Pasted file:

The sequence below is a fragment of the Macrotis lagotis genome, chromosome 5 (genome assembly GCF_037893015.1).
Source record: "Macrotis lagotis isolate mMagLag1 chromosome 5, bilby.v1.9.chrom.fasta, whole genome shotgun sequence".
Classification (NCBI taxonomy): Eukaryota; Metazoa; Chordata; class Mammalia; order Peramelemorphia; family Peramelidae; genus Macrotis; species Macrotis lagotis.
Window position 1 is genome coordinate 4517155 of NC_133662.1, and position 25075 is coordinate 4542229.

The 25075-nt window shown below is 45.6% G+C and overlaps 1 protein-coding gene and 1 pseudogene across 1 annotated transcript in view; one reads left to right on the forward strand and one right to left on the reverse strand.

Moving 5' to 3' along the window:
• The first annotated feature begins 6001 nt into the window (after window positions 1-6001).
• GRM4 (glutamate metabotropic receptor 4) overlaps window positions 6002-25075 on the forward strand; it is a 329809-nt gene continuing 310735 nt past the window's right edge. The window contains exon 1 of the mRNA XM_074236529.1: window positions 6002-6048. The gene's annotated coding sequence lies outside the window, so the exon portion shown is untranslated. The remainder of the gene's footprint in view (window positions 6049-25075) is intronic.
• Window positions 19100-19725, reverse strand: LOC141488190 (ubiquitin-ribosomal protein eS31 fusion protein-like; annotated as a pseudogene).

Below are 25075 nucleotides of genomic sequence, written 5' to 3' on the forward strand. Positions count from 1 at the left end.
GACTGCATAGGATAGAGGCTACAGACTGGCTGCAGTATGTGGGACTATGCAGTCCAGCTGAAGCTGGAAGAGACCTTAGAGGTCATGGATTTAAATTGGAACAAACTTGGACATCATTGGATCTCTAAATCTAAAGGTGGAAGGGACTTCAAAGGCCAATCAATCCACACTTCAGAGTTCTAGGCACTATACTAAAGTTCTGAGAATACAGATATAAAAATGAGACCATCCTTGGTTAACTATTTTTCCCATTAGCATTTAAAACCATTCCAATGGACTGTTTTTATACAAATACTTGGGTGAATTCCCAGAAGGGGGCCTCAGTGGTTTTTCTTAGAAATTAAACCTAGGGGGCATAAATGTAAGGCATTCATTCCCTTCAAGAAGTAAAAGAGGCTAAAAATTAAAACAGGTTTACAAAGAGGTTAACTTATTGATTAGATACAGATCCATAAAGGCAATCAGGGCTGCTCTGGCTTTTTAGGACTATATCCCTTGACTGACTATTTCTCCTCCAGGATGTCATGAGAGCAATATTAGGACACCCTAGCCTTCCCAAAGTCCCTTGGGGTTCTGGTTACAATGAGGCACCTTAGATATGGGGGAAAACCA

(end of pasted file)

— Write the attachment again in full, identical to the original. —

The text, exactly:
The sequence below is a fragment of the Macrotis lagotis genome, chromosome 5 (genome assembly GCF_037893015.1).
Source record: "Macrotis lagotis isolate mMagLag1 chromosome 5, bilby.v1.9.chrom.fasta, whole genome shotgun sequence".
Classification (NCBI taxonomy): Eukaryota; Metazoa; Chordata; class Mammalia; order Peramelemorphia; family Peramelidae; genus Macrotis; species Macrotis lagotis.
Window position 1 is genome coordinate 4517155 of NC_133662.1, and position 25075 is coordinate 4542229.

The 25075-nt window shown below is 45.6% G+C and overlaps 1 protein-coding gene and 1 pseudogene across 1 annotated transcript in view; one reads left to right on the forward strand and one right to left on the reverse strand.

Moving 5' to 3' along the window:
• The first annotated feature begins 6001 nt into the window (after window positions 1-6001).
• GRM4 (glutamate metabotropic receptor 4) overlaps window positions 6002-25075 on the forward strand; it is a 329809-nt gene continuing 310735 nt past the window's right edge. The window contains exon 1 of the mRNA XM_074236529.1: window positions 6002-6048. The gene's annotated coding sequence lies outside the window, so the exon portion shown is untranslated. The remainder of the gene's footprint in view (window positions 6049-25075) is intronic.
• Window positions 19100-19725, reverse strand: LOC141488190 (ubiquitin-ribosomal protein eS31 fusion protein-like; annotated as a pseudogene).

Below are 25075 nucleotides of genomic sequence, written 5' to 3' on the forward strand. Positions count from 1 at the left end.
GACTGCATAGGATAGAGGCTACAGACTGGCTGCAGTATGTGGGACTATGCAGTCCAGCTGAAGCTGGAAGAGACCTTAGAGGTCATGGATTTAAATTGGAACAAACTTGGACATCATTGGATCTCTAAATCTAAAGGTGGAAGGGACTTCAAAGGCCAATCAATCCACACTTCAGAGTTCTAGGCACTATACTAAAGTTCTGAGAATACAGATATAAAAATGAGACCATCCTTGGTTAACTATTTTTCCCATTAGCATTTAAAACCATTCCAATGGACTGTTTTTATACAAATACTTGGGTGAATTCCCAGAAGGGGGCCTCAGTGGTTTTTCTTAGAAATTAAACCTAGGGGGCATAAATGTAAGGCATTCATTCCCTTCAAGAAGTAAAAGAGGCTAAAAATTAAAACAGGTTTACAAAGAGGTTAACTTATTGATTAGATACAGATCCATAAAGGCAATCAGGGCTGCTCTGGCTTTTTAGGACTATATCCCTTGACTGACTATTTCTCCTCCAGGATGTCATGAGAGCAATATTAGGACACCCTAGCCTTCCCAAAGTCCCTTGGGGTTCTGGTTACAATGAGGCACCTTAGATATGGGGGAAAACCA